Three years ago on this site, I begged the heavens to spit the fresh corpse of millionaire pretend-adventurer Steve Fossett back to earth.  It was meant as a humorous article and I never expected that this human being would actually die while at play.  Now that he has, I feel mirthful. My only regret on this front is that I have not picked him in the dead pool we run on the forum.

I haven’t bothered to read up on the specific nature of the stunt Fossett was pulling this time.  All I know is that he was in the air above the Nevada desert piloting some sort of contraption — be it a wish-powered blimp or a hand glider framed with the bones of Joseph Merrick — and now whatever parts of him the scavengers didn’t want are strewn about the Nevada dessert. I’m the type of person who generally avoids, but the idea of a coyote and a vulture pulling on opposite ends of Fossett’s intestines is genuinely funny to me.  It’s not a case of celebrating the death of a hated villain, like Jerry Falwell.  My feeling is more akin to amusement at the predictable death of a cartoon character.  I wish The Simpsons still had the brains or balls to base an episode of Itchy and Scratchy on Fossett.

American newsmen will surely mourn this death: “Steve Fossett, we hardly blew thee.” Fossett was one of the kings of the “slow news day.”  We have corruption morphing into theft in our own wish-powered Iraq adventure, a prison population exceeding China’s, personal and public debt looming disasters and so forth, but none of that is fit to print.  Something, then, must fill the gaps between opportunities to feel superior to celebrities and solicitations of illicit gay sex on Capitol Hill.  Fossett, perhaps benefiting from political connections of his own, seemed to know just when these spaces would open.  Note that he probably would have touched down this time just between Sen. Craig’s outing and resignation.  Usually he would attempt to be the first man to circumvent the globe in a long-obsolete mode of transportation.  Each endeavor would receive days of news coverage, although it is difficult to pin down exactly why.  At any given time, some imbecile is attempting to ride a Segway up Mount Fuji or break the world watching-300-without-laughing-derisively record.  So Fossett’s projects were not at all unique.  And Fossett was racing into the record books against no one.  Few, if any, had an interest in competing for the preposterous titles he invented and accumulated and so, luckily for him, there was no qualitative measure of his achievements.  The man was no Joey Chestnut.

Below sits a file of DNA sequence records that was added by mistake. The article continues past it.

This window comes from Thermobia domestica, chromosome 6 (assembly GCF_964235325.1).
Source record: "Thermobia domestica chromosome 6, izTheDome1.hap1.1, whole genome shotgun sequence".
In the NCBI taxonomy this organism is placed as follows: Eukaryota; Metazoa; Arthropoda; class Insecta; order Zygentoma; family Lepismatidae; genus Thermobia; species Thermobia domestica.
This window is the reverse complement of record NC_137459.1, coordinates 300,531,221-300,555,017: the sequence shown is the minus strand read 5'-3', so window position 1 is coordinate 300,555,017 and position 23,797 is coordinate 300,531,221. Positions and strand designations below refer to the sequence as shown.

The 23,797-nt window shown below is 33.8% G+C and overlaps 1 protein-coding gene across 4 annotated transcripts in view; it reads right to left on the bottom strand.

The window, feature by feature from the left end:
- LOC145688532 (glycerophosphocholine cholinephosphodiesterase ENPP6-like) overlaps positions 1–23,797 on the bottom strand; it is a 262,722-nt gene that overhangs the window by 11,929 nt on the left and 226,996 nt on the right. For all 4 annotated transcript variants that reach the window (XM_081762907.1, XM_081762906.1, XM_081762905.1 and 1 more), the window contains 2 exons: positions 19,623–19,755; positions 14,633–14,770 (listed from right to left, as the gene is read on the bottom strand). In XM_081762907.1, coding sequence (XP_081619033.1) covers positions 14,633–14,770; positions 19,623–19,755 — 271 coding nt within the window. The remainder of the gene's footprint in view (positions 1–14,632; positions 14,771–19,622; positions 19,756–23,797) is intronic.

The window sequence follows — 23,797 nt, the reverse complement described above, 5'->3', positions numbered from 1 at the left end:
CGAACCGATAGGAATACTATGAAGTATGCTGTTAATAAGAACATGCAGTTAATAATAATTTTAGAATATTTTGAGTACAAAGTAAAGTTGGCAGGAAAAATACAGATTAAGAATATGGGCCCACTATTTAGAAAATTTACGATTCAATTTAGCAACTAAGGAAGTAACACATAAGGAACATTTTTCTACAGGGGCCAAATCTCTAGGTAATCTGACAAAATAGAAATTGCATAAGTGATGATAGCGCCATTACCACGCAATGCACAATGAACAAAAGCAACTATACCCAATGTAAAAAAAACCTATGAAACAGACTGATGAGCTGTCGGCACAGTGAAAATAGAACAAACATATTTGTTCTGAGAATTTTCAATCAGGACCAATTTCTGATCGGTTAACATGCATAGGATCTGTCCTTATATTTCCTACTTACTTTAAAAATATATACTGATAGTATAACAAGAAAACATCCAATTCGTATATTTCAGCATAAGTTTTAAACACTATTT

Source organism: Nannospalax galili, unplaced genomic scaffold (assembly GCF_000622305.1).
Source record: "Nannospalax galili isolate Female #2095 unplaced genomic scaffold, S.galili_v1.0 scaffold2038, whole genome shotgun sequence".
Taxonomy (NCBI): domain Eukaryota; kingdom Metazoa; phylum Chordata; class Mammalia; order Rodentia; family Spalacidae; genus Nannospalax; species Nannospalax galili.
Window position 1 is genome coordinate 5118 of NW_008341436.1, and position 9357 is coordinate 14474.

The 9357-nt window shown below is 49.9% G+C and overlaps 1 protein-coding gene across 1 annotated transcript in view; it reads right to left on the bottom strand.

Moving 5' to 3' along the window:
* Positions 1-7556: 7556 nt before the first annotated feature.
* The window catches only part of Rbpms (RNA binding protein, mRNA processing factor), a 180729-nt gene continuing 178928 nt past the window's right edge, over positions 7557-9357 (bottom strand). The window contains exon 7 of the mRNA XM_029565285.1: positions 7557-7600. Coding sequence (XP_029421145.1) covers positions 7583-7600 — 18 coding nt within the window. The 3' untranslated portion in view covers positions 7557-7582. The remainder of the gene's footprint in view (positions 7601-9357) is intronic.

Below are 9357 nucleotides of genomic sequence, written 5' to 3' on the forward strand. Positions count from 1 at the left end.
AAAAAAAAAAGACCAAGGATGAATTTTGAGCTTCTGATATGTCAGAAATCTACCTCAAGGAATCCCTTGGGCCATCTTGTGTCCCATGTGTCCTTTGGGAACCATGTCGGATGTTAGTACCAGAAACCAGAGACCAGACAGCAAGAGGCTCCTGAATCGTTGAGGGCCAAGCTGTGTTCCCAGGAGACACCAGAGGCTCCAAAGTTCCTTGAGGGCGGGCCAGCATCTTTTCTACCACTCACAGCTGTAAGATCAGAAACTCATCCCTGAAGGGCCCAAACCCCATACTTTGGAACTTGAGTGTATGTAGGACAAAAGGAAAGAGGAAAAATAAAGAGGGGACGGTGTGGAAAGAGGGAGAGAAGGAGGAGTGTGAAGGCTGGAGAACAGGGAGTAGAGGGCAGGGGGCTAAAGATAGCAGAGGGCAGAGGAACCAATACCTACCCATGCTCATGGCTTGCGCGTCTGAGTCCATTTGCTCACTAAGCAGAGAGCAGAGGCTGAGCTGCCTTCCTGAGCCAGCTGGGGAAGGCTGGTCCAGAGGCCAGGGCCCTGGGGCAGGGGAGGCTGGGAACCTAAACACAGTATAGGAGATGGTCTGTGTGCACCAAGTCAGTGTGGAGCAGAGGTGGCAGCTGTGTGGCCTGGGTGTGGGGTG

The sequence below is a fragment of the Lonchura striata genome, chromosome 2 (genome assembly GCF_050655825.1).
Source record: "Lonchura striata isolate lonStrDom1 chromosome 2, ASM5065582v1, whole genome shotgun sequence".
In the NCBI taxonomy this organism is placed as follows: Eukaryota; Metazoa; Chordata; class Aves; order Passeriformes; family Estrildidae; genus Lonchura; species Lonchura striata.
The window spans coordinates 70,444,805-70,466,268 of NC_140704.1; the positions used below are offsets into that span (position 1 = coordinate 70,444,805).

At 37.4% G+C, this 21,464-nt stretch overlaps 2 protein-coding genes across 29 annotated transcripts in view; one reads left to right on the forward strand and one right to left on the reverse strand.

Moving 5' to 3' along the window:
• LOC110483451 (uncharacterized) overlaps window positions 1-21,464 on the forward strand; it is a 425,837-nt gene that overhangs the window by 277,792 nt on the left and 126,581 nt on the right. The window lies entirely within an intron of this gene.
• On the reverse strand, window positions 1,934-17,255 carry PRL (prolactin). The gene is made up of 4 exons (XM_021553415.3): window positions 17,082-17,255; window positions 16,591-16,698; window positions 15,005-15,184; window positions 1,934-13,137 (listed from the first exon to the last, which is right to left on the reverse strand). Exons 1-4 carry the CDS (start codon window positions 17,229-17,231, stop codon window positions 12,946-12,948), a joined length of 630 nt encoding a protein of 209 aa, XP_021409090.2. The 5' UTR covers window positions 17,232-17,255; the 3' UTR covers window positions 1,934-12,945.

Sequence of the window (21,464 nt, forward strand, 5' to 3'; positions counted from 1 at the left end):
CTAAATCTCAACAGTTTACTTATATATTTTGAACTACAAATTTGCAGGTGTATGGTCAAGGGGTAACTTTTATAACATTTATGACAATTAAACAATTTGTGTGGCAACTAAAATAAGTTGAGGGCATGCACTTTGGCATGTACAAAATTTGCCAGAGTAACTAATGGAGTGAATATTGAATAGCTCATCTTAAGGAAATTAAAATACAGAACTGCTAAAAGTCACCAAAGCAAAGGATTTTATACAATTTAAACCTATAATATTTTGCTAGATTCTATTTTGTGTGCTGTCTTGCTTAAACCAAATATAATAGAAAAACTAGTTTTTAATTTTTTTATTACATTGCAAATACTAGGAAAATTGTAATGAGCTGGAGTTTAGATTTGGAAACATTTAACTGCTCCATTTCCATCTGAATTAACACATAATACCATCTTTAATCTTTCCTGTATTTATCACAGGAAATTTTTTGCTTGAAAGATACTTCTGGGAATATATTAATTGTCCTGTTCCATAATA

Fossett’s stunts and the media attention they received did, however, effectively lampoon the values favored by the mainstream of power.  Here was a very rich man who chose to invest his wealth and energy in acting out diluted versions of boyhood fantasies.  He is on record as having done nothing in the way of charity toward the less fortunate.  His contraptions, although he could easily afford them, were underwritten by sponsors so that the hype could draw attention to beer manufacturers rather than, say, medical research.  Few have ever done so little with so much so actively, yet Fossett was celebrated as a man of courage.  He brings to mind Rex Rexroth, from the Coens‘ most underrated film, Intolerable Cruelty. A bloated “silly man” whose wealth fueled his passion for model choochoos; the biggest clown in a farce.  Now, the time has finally come to openly laugh at Rexroth’s real-life counterpart.  The selfish millionaire has at last contributed at least a joke.